Sunday, November 10, 2013

Lowering LDL Cholesterol

If you need to lower your LDL cholesterol (bad cholesterol) or lower your overall cholesterol, a lot of what you need to do overlaps with what you need to do in managing weight, staying healthy and fit, or managing diabetes. To lower LDL cholesterol, the following four points are the simplest and most important:

1. Eat at least two MORE servings of fruits and/or vegetables per day than you already do now.   (This is good for weight control anyway as I’ve written in  )  Also, fruits and vegetables have good fiber content and plant stenols which lower your absorption of LDL cholesterol.  Personally, I prefer fruits because they are more convenient and quick to just wash and eat.  In addition, fruits keeps your craving for bad sweets under control in the long term.  However, some people find it convenient to do salad vegetables by just preparing a big tupperware bowl of salad and keeping it in the refrigerator.  That's fine too.  Do whatever it takes for you to increase your intake of fruits and/or vegetables by two more servings per day.  Also, to give you an idea of one serving, a medium size apple is a serving.  A banana is a serving.  The size of a small or medium sized fist is a serving.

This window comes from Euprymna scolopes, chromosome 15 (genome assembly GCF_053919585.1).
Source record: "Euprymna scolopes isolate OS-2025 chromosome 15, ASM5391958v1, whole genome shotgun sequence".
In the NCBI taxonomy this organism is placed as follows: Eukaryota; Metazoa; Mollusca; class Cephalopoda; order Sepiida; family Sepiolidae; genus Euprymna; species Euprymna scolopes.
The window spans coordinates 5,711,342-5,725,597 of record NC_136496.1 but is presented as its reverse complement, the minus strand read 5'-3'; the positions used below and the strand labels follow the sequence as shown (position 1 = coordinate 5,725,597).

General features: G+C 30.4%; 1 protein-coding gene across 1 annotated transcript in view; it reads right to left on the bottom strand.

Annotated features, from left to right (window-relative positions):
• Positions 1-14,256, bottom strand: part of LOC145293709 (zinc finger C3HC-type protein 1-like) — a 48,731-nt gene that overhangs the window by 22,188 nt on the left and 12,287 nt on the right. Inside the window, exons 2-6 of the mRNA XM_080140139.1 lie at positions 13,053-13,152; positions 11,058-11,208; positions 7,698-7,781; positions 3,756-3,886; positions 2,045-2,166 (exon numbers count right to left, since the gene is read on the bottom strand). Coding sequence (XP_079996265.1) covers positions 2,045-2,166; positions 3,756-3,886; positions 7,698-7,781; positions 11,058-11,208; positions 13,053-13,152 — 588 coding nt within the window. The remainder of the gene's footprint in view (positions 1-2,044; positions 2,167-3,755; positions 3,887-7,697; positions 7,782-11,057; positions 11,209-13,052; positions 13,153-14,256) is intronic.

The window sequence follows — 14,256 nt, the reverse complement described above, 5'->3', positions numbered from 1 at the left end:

2. Eat more fish and take a fish oil pill at the meals you are not having fish.

3. Drink a glass of water (hot or cold) at the beginning of every meal.

4. Exercise one more day per week than you already do right now.

Here are additional important information in keeping your LDL cholesterol low:

• Avoid bakery products like cakes, brownies, cookies, and muffins.  They usually have high saturated fat and sugar content.  [Personally, I eat such products once every four months or less.]

• Keep planning your meals with the same concept as people managing or preventing diabetes.  Info about this can be found at -

• Eat more nuts, such as walnuts, peanuts, and almonds.  Snack on them throughout the day.  Mix them into your vegetables and salads.

• On food labels, the following are bad:  saturated fat, trans fat, cholesterol, and sodium

• Foods with food labels, the following (bad) ingredients should not be more than 5% DV:
                               Saturated Fat

• There should be 0% Trans Fat (as most food companies eliminated trans fats from their ingredients already)

For additional information on LDL cholesterol, visit the following reliable websites:

• Cholesterol numbers to aim for:  LDL, HDL, and total

• Estimating and planning your fat intake -

• LDL cholesterol calculator at -

• High blood cholesterol information from Medline, or NIH (National Institute of Health)

• Muscular and aerobic fitness helps protect against effects of LDL cholesterol

• What is LDL?

Disclaimer: Talk to your doctor or RD before taking advice from this website or blog.  In using information from this blog, you release the author and owner of this blog and website from any liability.

More health and fitness information and lessons are available at -